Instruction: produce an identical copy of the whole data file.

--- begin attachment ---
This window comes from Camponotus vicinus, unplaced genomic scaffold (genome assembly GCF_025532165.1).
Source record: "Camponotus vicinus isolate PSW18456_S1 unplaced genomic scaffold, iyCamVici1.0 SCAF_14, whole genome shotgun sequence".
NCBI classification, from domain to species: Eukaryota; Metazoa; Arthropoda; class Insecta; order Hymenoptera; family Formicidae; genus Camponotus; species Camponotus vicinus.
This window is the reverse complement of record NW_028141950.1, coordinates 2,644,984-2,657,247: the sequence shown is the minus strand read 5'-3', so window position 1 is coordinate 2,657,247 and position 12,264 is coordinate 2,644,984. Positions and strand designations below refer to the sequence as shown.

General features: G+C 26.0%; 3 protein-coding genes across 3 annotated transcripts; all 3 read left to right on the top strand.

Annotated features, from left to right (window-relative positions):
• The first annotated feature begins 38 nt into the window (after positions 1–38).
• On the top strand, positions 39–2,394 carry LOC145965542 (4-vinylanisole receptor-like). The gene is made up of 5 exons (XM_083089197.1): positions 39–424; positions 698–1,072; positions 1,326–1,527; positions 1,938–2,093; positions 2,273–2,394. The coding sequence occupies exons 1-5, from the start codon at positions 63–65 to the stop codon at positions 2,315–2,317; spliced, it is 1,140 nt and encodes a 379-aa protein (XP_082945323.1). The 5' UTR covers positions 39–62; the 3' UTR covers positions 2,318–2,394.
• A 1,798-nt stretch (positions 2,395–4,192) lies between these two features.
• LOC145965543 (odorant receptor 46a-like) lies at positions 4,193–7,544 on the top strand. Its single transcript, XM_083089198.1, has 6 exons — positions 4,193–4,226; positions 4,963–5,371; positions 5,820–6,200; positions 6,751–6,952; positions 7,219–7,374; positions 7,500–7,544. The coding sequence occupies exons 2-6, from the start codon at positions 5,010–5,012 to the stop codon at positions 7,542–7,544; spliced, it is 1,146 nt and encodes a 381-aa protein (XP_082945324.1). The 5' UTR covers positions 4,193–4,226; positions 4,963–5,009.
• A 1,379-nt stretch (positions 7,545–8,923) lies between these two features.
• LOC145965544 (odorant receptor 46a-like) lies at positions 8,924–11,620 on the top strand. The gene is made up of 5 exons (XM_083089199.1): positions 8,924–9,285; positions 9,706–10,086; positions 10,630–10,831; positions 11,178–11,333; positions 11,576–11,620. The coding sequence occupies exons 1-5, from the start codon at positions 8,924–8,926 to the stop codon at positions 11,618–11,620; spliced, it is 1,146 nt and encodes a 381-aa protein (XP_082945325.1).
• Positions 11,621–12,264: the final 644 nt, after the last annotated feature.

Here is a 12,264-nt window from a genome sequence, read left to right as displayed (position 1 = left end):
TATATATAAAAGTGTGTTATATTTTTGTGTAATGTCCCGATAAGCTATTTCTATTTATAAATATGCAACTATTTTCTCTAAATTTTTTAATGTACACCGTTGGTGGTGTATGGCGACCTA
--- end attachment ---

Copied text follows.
This window comes from Camponotus vicinus, unplaced genomic scaffold (genome assembly GCF_025532165.1).
Source record: "Camponotus vicinus isolate PSW18456_S1 unplaced genomic scaffold, iyCamVici1.0 SCAF_14, whole genome shotgun sequence".
NCBI classification, from domain to species: Eukaryota; Metazoa; Arthropoda; class Insecta; order Hymenoptera; family Formicidae; genus Camponotus; species Camponotus vicinus.
This window is the reverse complement of record NW_028141950.1, coordinates 2,644,984-2,657,247: the sequence shown is the minus strand read 5'-3', so window position 1 is coordinate 2,657,247 and position 12,264 is coordinate 2,644,984. Positions and strand designations below refer to the sequence as shown.

General features: G+C 26.0%; 3 protein-coding genes across 3 annotated transcripts; all 3 read left to right on the top strand.

Annotated features, from left to right (window-relative positions):
• The first annotated feature begins 38 nt into the window (after positions 1–38).
• On the top strand, positions 39–2,394 carry LOC145965542 (4-vinylanisole receptor-like). The gene is made up of 5 exons (XM_083089197.1): positions 39–424; positions 698–1,072; positions 1,326–1,527; positions 1,938–2,093; positions 2,273–2,394. The coding sequence occupies exons 1-5, from the start codon at positions 63–65 to the stop codon at positions 2,315–2,317; spliced, it is 1,140 nt and encodes a 379-aa protein (XP_082945323.1). The 5' UTR covers positions 39–62; the 3' UTR covers positions 2,318–2,394.
• A 1,798-nt stretch (positions 2,395–4,192) lies between these two features.
• LOC145965543 (odorant receptor 46a-like) lies at positions 4,193–7,544 on the top strand. Its single transcript, XM_083089198.1, has 6 exons — positions 4,193–4,226; positions 4,963–5,371; positions 5,820–6,200; positions 6,751–6,952; positions 7,219–7,374; positions 7,500–7,544. The coding sequence occupies exons 2-6, from the start codon at positions 5,010–5,012 to the stop codon at positions 7,542–7,544; spliced, it is 1,146 nt and encodes a 381-aa protein (XP_082945324.1). The 5' UTR covers positions 4,193–4,226; positions 4,963–5,009.
• A 1,379-nt stretch (positions 7,545–8,923) lies between these two features.
• LOC145965544 (odorant receptor 46a-like) lies at positions 8,924–11,620 on the top strand. The gene is made up of 5 exons (XM_083089199.1): positions 8,924–9,285; positions 9,706–10,086; positions 10,630–10,831; positions 11,178–11,333; positions 11,576–11,620. The coding sequence occupies exons 1-5, from the start codon at positions 8,924–8,926 to the stop codon at positions 11,618–11,620; spliced, it is 1,146 nt and encodes a 381-aa protein (XP_082945325.1).
• Positions 11,621–12,264: the final 644 nt, after the last annotated feature.

Here is a 12,264-nt window from a genome sequence, read left to right as displayed (position 1 = left end):
TATATATAAAAGTGTGTTATATTTTTGTGTAATGTCCCGATAAGCTATTTCTATTTATAAATATGCAACTATTTTCTCTAAATTTTTTAATGTACACCGTTGGTGGTGTATGGCGACCTA